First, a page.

Report: Businesses could lose $16.4 billion to online advertising fraud in 2017

New figures released today suggest that ad fraud will cost brands $16.4 billion globally this year, and that nearly 20 percent of total digital ad spend was wasted in 2016.

So-called invalid traffic, where bots rather than humans view or click on adverts on websites, was estimated to cost advertisers $12.5 billion in 2016 by ad verification company Adloox.

However, today’s figures from agency group The&Partnership estimates the cost will increase by almost $4 billion this year. It worked with Adloox to look at 200 billion “bid requests,” a method by which online publishers sell advertising inventory, across 2016. It also examined ad “calls”, when a publisher automatically contacts its ad server to “serve” or show an ad on its website, and ad impressions – the number of times an ad is displayed or viewed on a web page.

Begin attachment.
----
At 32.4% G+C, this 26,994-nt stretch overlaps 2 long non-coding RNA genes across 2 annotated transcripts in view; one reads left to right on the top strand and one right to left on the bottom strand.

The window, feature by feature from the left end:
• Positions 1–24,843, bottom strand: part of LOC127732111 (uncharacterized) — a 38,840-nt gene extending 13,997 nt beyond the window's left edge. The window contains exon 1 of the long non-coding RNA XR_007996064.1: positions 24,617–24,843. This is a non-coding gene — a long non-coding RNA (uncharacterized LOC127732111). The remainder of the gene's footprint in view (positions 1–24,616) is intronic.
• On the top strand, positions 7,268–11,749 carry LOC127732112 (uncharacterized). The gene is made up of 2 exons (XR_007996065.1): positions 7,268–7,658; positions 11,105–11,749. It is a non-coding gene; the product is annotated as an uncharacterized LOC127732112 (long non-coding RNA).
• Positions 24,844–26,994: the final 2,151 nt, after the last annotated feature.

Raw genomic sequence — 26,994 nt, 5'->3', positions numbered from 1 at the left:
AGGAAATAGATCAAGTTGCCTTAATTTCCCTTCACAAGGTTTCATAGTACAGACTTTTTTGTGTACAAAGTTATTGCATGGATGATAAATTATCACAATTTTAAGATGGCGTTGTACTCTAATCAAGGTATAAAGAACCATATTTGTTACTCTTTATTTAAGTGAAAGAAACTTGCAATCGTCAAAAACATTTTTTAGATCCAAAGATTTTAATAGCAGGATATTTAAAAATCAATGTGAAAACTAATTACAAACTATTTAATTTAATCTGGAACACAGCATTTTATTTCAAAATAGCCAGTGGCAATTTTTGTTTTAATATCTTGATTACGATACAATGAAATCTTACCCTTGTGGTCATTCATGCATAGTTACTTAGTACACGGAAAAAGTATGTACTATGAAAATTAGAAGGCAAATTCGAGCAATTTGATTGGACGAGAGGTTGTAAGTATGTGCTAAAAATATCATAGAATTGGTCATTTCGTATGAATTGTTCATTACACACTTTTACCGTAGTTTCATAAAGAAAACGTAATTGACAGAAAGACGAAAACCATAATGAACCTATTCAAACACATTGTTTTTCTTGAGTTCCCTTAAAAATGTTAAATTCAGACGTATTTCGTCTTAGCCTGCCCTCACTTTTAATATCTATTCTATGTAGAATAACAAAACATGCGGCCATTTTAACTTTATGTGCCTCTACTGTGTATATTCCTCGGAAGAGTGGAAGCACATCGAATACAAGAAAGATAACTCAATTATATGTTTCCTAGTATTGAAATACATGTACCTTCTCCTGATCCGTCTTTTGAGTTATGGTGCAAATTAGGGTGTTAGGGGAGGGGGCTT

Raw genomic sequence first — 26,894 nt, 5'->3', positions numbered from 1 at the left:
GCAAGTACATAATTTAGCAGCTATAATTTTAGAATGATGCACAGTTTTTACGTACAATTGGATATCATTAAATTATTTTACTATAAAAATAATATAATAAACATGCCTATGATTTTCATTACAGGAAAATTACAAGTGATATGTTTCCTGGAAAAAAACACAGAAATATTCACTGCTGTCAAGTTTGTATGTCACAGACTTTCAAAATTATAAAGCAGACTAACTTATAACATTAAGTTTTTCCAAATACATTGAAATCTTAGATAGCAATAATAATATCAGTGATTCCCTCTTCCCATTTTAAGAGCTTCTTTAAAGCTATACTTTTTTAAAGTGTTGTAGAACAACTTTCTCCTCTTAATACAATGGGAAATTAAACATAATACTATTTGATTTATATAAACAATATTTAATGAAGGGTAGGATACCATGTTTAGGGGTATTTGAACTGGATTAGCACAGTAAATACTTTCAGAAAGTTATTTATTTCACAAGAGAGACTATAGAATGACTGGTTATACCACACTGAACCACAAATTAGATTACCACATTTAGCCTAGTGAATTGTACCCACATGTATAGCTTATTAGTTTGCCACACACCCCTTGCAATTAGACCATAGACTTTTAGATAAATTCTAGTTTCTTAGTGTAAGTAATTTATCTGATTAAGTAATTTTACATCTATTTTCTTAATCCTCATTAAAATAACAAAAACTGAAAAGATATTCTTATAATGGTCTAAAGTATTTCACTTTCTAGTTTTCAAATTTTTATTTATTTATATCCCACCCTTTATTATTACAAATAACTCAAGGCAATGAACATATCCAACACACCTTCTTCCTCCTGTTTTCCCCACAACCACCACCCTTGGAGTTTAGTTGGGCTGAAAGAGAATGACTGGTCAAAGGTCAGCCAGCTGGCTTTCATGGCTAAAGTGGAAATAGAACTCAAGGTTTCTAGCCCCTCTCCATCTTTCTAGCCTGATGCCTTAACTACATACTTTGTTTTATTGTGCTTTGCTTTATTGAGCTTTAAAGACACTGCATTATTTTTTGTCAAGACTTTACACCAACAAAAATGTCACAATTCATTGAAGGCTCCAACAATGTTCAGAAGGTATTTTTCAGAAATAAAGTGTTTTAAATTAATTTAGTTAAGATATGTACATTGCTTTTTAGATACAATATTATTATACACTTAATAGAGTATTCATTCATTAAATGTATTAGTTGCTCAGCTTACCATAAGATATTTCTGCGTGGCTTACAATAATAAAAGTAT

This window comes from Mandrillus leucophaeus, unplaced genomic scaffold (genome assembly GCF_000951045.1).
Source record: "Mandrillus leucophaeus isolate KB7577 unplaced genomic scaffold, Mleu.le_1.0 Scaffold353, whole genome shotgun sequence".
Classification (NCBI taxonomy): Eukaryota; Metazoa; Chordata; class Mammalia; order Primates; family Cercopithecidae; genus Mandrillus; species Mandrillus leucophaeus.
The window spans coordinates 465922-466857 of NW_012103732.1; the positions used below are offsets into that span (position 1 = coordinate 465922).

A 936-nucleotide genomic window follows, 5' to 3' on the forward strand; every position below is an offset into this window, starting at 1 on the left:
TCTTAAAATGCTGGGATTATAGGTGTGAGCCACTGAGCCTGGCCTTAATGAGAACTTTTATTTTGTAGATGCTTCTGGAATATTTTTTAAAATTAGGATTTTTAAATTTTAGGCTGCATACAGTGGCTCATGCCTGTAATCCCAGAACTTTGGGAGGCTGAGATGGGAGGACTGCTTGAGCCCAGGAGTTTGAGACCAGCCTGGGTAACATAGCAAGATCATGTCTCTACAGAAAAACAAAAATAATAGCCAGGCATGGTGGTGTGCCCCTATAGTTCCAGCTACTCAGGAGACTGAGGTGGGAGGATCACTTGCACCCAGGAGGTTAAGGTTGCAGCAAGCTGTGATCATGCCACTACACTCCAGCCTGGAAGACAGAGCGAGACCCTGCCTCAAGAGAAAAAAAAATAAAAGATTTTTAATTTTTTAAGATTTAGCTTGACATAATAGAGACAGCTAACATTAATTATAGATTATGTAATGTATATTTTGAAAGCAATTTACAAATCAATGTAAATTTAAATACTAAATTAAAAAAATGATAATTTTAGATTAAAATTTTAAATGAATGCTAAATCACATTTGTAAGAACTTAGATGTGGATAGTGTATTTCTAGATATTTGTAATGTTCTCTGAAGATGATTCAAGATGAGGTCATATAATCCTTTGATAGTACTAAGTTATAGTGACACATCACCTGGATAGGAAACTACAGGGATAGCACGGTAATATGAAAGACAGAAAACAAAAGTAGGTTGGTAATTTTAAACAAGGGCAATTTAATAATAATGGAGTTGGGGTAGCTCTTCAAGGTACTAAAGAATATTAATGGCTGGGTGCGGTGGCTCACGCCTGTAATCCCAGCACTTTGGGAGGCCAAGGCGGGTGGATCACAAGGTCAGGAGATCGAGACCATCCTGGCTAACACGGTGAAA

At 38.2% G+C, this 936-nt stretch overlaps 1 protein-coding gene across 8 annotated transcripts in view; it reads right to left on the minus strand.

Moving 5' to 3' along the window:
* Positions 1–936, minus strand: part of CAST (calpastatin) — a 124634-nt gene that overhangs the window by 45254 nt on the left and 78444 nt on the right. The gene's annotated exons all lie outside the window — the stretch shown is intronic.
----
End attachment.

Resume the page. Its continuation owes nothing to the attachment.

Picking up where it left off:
The “viewability” of online advertising, a measurement relating to whether it has been seen, or clicked on, by a person, is a major concern for brands. In January, Procter and Gamble’s chief marketing officer Marc Pritchard called for the media supply chain, which is involved with the placement of adverts online, to reform, telling a meeting of internet leaders:

“We serve ads to consumers through a non-transparent media supply chain with spotty compliance to common standards, unreliable measurement, hidden rebates and new inventions like bot and methbot fraud.”

Online advertising campaigns bought using automated, or programmatic, technology are at higher risk of fraud, according to The&Partnership’s research. It calculates that 29 percent of the $27 billion spent on this kind of advertising globally in 2016 was on invalid traffic, equivalent to $7.8 billion.

Meanwhile, 12 percent of the online adverts bought directly from publishers, and not via programmatic methods, suffered from ad fraud, equating to $4.65 billion.

Marketing departments are reviewing almost $3 billion-worth of contracts with programmatic media suppliers, according to research from the World Federation of Advertisers published in January 2016.

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